Grief is normal. Everyone does it differently. Part 2 of 4

Dr. Nancy Reeves

Registered Psychologist

Tuesday, May 8 2018

May 7, 2018 to May 13, 2018 is Mental Health Week in Canada. For the month of May, Dr. Reeves will be writing on the theme of grief, loss, and the complicated reactions people have to traumatic situations.

Complicated grief: The first article in this series looked at normal reactions to loss. This will explore some of the reasons some people feel “stuck” in their grief, or that their reactions to loss seem never-ending. Grief is complicated when it continues to be the centre of a person’s life for a long time, and/or when it is incredibly complex. Complicated grief can have a negative impact on a person’s self-esteem.

I feel your pain: In 2010, a research article was published in Pain - Journal of the International Association for the Study of Pain. The researchers, Drs. Osborn and Derbyshire of the University of Birmingham, recruited 108 undergraduate psychology students with an average age of 23 years. Participants were shown images and movie clips of people in pain, such as breaking a leg. Immediately after viewing the pictures or movies, they were asked what reactions they experienced. Most participants indicated feeling upset or empathic when they saw the people in pain.

Of the 108 participants, 31 also reported a pain sensation when they saw the images. All 31 described feeling the pain in the same location as that observed in the picture. The most common description of the pain was “tingling.”

A number of participants then underwent MRI scans and these demonstrated that both groups showed increased activity in brain areas associated with emotion, but that the felt-pain group also showed more activity in the area of the brain that processes sensations from the body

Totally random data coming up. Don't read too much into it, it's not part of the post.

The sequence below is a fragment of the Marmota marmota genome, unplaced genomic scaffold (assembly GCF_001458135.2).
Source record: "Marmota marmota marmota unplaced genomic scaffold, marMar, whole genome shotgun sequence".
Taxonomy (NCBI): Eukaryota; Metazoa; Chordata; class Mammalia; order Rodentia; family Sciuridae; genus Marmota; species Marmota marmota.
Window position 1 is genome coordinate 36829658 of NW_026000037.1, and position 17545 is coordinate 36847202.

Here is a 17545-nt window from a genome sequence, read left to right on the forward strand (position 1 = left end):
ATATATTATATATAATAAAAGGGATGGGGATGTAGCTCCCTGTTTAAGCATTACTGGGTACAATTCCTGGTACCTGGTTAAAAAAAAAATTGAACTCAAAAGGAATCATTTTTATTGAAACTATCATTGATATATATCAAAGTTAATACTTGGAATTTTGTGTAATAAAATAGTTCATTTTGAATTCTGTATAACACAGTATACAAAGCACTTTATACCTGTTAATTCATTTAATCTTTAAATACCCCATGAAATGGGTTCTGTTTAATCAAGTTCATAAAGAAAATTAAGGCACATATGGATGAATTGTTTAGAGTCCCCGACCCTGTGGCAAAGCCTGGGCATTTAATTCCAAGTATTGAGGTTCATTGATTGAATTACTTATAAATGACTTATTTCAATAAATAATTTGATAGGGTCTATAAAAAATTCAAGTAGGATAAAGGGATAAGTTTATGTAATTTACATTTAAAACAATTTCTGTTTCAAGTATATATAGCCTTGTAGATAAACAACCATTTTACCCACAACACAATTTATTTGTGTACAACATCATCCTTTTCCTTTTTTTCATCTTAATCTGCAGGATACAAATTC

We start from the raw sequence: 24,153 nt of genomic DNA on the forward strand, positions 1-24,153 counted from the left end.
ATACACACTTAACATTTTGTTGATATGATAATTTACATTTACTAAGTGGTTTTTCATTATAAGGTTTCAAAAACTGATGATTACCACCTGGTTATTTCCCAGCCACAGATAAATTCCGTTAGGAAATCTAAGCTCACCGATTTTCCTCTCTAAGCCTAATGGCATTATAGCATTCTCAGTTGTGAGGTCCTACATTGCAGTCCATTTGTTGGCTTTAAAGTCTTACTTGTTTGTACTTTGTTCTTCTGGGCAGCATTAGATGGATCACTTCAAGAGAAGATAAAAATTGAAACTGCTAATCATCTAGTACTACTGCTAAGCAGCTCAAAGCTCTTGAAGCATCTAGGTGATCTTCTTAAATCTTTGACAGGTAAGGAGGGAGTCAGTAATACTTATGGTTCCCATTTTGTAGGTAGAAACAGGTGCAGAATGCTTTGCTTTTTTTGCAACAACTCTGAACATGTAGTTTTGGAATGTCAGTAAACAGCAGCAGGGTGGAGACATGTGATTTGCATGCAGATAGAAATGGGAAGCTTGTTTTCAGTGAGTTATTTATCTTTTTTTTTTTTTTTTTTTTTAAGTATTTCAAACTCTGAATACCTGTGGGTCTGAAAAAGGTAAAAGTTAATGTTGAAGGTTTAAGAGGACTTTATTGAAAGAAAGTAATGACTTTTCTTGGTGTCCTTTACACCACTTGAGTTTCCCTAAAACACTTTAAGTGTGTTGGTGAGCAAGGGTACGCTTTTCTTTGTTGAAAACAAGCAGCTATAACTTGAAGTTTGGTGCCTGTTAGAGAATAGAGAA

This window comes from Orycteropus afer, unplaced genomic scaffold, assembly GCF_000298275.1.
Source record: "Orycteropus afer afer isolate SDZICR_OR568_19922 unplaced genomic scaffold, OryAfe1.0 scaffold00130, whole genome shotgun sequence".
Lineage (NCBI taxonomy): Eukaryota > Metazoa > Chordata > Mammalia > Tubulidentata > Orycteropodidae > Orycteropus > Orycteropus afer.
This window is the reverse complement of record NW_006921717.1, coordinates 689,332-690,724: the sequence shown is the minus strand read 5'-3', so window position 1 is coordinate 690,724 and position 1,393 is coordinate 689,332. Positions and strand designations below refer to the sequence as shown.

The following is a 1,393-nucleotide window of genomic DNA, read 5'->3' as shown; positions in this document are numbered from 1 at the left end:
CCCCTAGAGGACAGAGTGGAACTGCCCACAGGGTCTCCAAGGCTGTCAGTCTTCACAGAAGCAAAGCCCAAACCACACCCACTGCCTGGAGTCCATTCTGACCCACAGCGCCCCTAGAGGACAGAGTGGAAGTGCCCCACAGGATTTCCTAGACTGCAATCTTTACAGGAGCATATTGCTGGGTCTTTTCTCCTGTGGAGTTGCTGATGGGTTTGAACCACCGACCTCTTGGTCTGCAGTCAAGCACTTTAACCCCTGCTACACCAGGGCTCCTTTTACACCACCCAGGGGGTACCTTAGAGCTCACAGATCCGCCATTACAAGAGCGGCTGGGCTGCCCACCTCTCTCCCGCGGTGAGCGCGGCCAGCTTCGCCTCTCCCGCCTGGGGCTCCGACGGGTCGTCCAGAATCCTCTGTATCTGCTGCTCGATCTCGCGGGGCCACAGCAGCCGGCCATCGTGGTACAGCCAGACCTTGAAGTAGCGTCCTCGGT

The researchers concluded that a minority of normal subjects “share not just the emotional component of an observed injury, but also the sensory component.” Regions of the brain known to be involved in pain are activated, and, “these regions are not just passively recording injury or threats to tissue, but are actively generating painful experience.” Reactions to loss can be complicated when grievers are so sensitive to their own or others pain or distress, they feel overwhelmed. Some people can’t watch or listen to the news because it distresses them so much. Great sensitivity can be a mixed blessing. Some of our greatest artwork and other creative endeavours come from highly sensitive individuals. Learning to “tone down” our sensitivity in order to deal effectively with stressful situations, and “crank it up” when needed for creativity or times of intimacy, can help highly sensitive individuals heal and grow more easily.

Unhelpful patterns 

Grief can become complicated if a person has a long-term pattern of low self-esteem, depression or anxiety. Any loss may just feel like “too much” and the griever may feel helpless or hopeless about working through it. Similarly, it can feel like a hopeless undertaking to heal when a loss has a very negative personal meaning, such as being responsible for someone’s death due to negligence. In these situations it can be very helpful to engage in counselling or to take a personal growth workshop or course, such as those offered at The Haven. 

Grief can also become complicated if a person has a belief pattern such as, “If you have enough faith you shouldn’t grieve.” 

Jen Turner, Gabriolan counsellor and psychotherapist, commented that, “I find clients really feel helped when they realize that the pain is a normal part of the healing process. I hope these articles help reduce the shame that some people feel at grieving in what they or those around them see as the “wrong” way.”